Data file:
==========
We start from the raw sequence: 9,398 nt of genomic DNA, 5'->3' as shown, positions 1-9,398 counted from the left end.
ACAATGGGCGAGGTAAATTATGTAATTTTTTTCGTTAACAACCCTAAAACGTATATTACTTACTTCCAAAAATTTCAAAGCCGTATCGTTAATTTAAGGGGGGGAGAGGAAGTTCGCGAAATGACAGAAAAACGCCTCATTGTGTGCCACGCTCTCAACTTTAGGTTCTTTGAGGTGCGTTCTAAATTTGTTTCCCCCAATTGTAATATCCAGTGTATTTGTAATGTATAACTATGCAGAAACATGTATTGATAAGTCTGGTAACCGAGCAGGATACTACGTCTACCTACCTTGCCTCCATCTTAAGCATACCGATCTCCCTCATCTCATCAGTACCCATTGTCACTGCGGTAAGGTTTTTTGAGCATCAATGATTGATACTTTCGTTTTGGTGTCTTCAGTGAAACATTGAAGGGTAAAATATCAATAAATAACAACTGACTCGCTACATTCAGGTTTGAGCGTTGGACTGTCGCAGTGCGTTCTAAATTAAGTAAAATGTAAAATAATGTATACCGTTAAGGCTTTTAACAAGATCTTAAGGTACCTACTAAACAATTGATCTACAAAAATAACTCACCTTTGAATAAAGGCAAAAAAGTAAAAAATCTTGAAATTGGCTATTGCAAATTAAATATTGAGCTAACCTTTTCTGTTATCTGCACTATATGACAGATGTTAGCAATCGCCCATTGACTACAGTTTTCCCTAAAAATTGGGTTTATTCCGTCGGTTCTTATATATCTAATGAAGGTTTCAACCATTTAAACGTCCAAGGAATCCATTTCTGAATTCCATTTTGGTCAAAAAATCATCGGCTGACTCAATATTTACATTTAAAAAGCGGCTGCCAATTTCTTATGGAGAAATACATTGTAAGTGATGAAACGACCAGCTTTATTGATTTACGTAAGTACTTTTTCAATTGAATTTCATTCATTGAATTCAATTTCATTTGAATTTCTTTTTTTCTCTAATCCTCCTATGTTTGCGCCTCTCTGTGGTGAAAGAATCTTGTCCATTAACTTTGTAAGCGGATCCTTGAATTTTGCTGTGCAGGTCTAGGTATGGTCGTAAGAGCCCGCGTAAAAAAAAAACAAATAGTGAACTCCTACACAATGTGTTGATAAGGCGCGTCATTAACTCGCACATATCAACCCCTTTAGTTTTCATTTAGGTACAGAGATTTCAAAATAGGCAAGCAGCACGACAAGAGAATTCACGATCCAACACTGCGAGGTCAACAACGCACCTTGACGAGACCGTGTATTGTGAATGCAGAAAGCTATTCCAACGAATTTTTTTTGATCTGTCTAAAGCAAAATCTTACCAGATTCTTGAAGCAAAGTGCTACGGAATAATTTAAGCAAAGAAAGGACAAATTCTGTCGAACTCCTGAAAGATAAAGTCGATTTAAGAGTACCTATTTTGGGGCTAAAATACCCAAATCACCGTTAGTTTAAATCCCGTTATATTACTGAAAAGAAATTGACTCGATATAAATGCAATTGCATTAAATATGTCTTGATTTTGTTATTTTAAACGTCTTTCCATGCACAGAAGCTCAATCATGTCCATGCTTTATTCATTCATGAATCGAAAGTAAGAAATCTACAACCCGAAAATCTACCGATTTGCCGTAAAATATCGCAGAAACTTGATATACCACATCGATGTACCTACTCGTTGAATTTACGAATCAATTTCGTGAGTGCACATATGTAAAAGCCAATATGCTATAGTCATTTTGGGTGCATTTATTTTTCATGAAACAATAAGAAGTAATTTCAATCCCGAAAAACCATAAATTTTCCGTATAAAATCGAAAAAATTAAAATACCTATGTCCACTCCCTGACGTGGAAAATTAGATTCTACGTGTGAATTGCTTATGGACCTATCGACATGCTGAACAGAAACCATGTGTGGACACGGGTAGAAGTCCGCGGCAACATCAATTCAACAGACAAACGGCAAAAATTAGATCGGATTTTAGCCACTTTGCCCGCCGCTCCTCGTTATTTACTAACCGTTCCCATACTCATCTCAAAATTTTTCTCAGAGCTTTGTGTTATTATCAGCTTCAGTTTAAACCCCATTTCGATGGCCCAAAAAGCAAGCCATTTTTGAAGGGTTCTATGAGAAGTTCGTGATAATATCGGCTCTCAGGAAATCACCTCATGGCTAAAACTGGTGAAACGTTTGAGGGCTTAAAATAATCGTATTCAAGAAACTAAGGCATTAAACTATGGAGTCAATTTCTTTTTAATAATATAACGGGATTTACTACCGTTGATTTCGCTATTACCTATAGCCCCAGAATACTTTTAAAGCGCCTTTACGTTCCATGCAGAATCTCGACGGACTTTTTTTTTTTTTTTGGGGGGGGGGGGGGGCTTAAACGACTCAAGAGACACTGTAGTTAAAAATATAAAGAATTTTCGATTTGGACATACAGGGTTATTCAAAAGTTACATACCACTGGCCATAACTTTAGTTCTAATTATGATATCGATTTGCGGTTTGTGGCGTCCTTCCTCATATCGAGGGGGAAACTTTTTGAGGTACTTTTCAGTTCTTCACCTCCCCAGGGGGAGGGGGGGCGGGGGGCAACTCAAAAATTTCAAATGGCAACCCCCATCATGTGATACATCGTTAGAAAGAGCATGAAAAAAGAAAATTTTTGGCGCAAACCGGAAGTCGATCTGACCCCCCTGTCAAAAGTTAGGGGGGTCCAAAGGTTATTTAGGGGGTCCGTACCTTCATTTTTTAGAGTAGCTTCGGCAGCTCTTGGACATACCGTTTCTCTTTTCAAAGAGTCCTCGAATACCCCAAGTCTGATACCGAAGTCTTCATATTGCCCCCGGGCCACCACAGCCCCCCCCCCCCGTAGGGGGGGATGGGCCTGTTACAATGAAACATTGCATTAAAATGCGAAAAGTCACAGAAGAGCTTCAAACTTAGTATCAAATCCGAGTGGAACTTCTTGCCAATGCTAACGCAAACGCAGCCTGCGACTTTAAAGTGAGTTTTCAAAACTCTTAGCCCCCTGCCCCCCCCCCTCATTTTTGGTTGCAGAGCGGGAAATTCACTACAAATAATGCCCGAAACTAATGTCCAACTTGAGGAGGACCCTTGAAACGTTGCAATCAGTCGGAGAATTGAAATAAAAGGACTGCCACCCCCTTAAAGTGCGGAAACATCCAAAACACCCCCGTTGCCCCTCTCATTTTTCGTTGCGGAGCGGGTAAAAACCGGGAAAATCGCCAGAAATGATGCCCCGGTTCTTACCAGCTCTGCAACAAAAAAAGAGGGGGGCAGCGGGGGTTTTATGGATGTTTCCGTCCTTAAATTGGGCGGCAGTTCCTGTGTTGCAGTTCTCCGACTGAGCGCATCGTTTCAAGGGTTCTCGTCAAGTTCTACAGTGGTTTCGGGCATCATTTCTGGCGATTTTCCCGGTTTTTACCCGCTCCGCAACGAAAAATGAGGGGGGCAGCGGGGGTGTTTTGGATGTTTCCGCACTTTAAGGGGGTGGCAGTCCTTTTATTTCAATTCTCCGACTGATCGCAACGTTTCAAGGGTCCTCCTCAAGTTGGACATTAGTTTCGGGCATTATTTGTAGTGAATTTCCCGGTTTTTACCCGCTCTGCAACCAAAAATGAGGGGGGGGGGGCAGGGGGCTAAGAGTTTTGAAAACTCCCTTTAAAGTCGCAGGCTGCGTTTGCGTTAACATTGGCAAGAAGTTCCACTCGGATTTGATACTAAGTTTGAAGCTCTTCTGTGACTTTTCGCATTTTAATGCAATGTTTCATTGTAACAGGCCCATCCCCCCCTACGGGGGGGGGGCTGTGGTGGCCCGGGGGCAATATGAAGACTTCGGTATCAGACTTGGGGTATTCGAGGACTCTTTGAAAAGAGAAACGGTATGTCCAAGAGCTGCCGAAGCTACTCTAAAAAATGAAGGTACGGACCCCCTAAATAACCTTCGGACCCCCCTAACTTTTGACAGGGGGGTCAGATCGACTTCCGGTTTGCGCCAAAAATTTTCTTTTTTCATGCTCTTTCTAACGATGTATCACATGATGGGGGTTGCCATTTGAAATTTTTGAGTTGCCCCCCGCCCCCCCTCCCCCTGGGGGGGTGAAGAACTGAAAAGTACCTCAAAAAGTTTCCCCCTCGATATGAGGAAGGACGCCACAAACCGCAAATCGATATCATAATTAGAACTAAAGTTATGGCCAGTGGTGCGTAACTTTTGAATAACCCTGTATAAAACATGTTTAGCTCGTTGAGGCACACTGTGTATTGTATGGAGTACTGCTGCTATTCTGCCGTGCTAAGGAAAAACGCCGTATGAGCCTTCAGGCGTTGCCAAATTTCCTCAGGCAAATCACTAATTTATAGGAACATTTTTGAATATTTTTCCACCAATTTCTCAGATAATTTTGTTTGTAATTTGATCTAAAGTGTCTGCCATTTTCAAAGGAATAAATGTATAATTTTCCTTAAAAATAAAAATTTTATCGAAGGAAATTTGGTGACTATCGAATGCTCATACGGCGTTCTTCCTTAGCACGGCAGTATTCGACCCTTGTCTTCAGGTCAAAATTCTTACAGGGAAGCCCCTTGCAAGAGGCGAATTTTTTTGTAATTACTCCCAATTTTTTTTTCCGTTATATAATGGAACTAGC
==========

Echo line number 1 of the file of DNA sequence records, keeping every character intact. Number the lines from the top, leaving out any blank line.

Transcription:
We start from the raw sequence: 9,398 nt of genomic DNA, 5'->3' as shown, positions 1-9,398 counted from the left end.